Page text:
This is my 100TH POST since starting this photo blog back on April 15th of this year. I try to post something once a day, but that can be easier said than done sometimes.
I started this as a “hey, this is awesome, you should see it too” site, but I’ve noticed it’s attracted a variety of fans like “snow bird” northerners, hopeful tourists, former Floridians, nature lovers, photographers, fellow SCUBA divers and ocean lovers alike. It’s always fun to read everyone’s comments and see what everyone “likes”. So please continue to do so and spread the word about this site if you know someone who might appreciate it the way you do. Above all, thank you supporting Beauty of Florida!
This photo is from Fort Lauderdale’s 100 year anniversary last year. They had this giant “100” set up by the beach directly across from the world famous Elbow Room.
Waiting for the Elevator
I came home from work to find this guy waiting for the elevator in my building (the elevator is outdoors). You often see these Land Crabs crossing the road…or evidence of them trying to cross. This one was full grown at about 6 inches wide.
See You Later Alligator
The Everglades is the only place in the world where you can find both alligators AND crocodiles…
Serpents of the Sea
Sharptail Eel – These guys don’t swim like most eels, they crawl around on the ground like a snake and they can even move freely beneath the sand. Don’t worry, they’re harmless 🙂
Saw this guy passing through the reef last weekend. I shot some video of him too that you can see on the Beauty of Florida Facebook page.
Invasive species are species that are not native to the enviroment or ecosystem they are living in. They can be plants, animals, insects, fish, or even new creatures created from non-native species mating with the native species.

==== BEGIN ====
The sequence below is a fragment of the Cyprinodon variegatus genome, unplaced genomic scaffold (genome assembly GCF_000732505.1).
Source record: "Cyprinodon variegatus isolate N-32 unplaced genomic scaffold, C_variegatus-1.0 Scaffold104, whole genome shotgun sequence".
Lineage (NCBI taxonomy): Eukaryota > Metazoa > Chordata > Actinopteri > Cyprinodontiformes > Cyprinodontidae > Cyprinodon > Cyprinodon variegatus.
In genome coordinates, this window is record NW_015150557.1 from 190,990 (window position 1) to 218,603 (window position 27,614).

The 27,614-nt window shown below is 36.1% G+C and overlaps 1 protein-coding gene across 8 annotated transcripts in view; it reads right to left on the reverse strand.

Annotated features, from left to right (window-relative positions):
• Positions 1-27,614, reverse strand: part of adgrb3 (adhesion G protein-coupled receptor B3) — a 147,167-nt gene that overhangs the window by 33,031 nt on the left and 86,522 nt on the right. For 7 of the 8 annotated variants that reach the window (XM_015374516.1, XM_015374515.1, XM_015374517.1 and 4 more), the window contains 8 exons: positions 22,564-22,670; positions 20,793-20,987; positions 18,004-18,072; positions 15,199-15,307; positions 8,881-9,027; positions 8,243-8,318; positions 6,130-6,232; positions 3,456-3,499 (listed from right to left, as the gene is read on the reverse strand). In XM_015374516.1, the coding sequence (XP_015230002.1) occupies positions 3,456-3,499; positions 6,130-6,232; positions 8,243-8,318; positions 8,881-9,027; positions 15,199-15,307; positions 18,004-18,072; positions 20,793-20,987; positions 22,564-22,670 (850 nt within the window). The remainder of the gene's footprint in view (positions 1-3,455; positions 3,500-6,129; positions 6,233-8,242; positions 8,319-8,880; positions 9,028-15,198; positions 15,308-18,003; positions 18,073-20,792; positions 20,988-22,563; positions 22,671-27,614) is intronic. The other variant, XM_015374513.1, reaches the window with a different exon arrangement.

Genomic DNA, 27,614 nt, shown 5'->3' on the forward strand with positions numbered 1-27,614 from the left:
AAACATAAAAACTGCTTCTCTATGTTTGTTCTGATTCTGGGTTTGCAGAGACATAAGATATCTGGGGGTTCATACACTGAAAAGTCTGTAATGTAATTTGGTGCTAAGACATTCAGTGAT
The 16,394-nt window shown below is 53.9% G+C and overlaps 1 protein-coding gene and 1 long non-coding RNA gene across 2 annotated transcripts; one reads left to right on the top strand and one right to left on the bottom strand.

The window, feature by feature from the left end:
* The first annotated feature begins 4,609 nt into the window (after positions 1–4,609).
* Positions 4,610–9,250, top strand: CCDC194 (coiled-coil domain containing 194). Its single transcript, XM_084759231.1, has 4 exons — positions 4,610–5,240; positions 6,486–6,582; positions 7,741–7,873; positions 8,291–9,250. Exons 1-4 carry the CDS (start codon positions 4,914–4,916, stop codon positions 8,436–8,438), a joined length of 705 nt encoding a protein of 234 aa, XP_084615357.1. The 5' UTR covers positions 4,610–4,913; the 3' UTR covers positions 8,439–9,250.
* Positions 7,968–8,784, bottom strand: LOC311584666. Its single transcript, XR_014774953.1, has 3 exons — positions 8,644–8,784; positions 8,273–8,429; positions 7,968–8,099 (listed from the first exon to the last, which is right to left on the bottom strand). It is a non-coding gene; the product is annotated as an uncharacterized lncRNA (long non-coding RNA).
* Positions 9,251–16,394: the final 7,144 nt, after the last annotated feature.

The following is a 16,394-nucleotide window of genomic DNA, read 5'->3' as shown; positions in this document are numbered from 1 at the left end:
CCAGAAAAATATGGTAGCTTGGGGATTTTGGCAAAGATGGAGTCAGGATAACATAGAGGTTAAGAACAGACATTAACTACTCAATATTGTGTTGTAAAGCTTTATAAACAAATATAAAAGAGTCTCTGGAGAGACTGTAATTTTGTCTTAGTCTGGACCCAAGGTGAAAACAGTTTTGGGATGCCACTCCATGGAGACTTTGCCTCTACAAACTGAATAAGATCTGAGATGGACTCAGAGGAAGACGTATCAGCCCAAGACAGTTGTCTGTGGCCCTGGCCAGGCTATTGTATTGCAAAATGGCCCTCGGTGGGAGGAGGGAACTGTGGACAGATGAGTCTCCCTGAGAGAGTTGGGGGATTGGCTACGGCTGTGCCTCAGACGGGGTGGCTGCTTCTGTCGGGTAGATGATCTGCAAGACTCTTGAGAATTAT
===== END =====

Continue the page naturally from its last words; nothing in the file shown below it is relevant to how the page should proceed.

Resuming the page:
The Lionfish pictured here may look exotic and beautiful and it is, but it’s actually a huge threat to the oceans of Florida and the Caribbean since it’s actually a native to the South Pacific. Their spines are venomous so they don’t have many predators and they compete for food with native fish.
There are often “Lionfish Derby’s” or other types of organized hunts to help control the invasive population and tp spread awareness to the public. There are even pet amnesty days where owners can surrender their pets without question or punishment. This helps cut down on people letting their Burmese python or pet piranhas “free”. There’s even a cookbook dedicated to nothing but Lionfish dishes. No matter where you live, you likely have invasive species problems, educate yourself about them and report them when you see them.
For more info on invasive species in Florida visit Florida Fish and Wildlife Conservation Commission. For info on other areas, visit Invasive.org.
Traffic in the Everglades
I watch the news when I get ready for work in the morning. This morning’s traffic report included something I haven’t seen yet. A road was backed up because an alligator made his way on to it, blocking one of the lanes. Unfortunately someone ran over the poor guy and he has to be put down. Gator blocks traffic
Above and below
I’ve found there’s just as much beauty below the sea as there is above it.